Date of Award

Spring 6-7-2019

Document Type

Honors Project

University Scholars Director

Dr. Christine Chaney

First Advisor/Committee Member

Elaine Weltz

Second Advisor/Committee Member

Dr. Carlos Arias


Artificial Intelligence, bias, error rates, ethics, distributed responsibility


Computer Vision Machine Learning (CVML) in the application of facial recognition is currently being researched, developed, and deployed across the world. It is of interest to governments, technology companies, and consumers. However, fundamental issues remain related to human rights, error rates, and bias. These issues have the potential to create societal backlash towards the technology which could limit its benefits as well as harm people in the process. To develop facial recognition technology that will be beneficial to society in and beyond the next decade, society must put ethics at the forefront. Drawing on AI4People’s adaption of bioethics for AI, Luciano Floridi’s distributed morality framework, Kate Crawford’s definition of harms of representation, and Microsoft’s leadership in facial recognition ethics within the industry, this paper explores stakeholder responsibility within CVML to create the best integration of CVML for society. The paper attempts to connect ethics with praxis in making decisions related to CVML.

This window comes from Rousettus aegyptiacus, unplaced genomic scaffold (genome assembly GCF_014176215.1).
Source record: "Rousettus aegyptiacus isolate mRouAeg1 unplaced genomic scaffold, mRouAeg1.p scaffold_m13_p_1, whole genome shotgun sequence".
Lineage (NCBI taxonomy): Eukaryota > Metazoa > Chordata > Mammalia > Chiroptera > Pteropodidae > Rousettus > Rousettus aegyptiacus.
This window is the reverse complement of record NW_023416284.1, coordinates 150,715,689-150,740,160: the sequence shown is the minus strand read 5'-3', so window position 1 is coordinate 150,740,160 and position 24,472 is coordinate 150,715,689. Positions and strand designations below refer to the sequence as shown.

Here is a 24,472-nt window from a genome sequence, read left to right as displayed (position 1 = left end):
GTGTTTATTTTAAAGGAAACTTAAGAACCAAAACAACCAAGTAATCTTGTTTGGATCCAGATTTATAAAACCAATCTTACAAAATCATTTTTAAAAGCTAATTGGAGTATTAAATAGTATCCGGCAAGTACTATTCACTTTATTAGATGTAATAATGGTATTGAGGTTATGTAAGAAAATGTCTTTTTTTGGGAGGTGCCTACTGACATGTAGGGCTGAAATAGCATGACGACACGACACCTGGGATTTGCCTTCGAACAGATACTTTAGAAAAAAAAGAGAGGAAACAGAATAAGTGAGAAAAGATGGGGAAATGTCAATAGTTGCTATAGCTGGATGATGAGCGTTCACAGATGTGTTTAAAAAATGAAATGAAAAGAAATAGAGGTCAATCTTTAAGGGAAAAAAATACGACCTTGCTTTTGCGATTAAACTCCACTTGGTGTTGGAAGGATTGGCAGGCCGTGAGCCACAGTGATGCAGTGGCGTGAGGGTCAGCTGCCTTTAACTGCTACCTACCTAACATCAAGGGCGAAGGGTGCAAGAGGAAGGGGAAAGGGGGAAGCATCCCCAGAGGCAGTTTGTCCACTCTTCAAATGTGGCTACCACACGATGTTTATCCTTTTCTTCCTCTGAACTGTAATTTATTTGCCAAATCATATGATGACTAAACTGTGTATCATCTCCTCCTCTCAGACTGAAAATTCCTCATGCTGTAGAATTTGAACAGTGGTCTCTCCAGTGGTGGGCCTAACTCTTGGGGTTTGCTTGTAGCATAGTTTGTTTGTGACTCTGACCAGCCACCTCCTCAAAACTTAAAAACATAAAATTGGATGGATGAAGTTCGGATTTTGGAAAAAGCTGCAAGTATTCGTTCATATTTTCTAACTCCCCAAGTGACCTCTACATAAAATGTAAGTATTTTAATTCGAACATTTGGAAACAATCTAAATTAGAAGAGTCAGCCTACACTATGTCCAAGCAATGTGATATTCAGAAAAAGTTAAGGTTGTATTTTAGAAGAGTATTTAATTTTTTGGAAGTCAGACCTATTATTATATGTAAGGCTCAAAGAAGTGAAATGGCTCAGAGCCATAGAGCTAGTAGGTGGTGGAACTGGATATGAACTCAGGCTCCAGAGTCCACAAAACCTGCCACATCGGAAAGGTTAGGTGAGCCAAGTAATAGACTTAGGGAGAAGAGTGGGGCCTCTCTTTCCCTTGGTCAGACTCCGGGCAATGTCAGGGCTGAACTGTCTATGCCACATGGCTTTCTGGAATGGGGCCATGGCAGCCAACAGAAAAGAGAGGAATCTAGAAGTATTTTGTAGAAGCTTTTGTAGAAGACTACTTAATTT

A project submitted in partial fulfillment of the requirements of the University Scholars Honors Program.

Creative Commons License

Creative Commons Attribution-Share Alike 4.0 License
This work is licensed under a Creative Commons Attribution-Share Alike 4.0 License.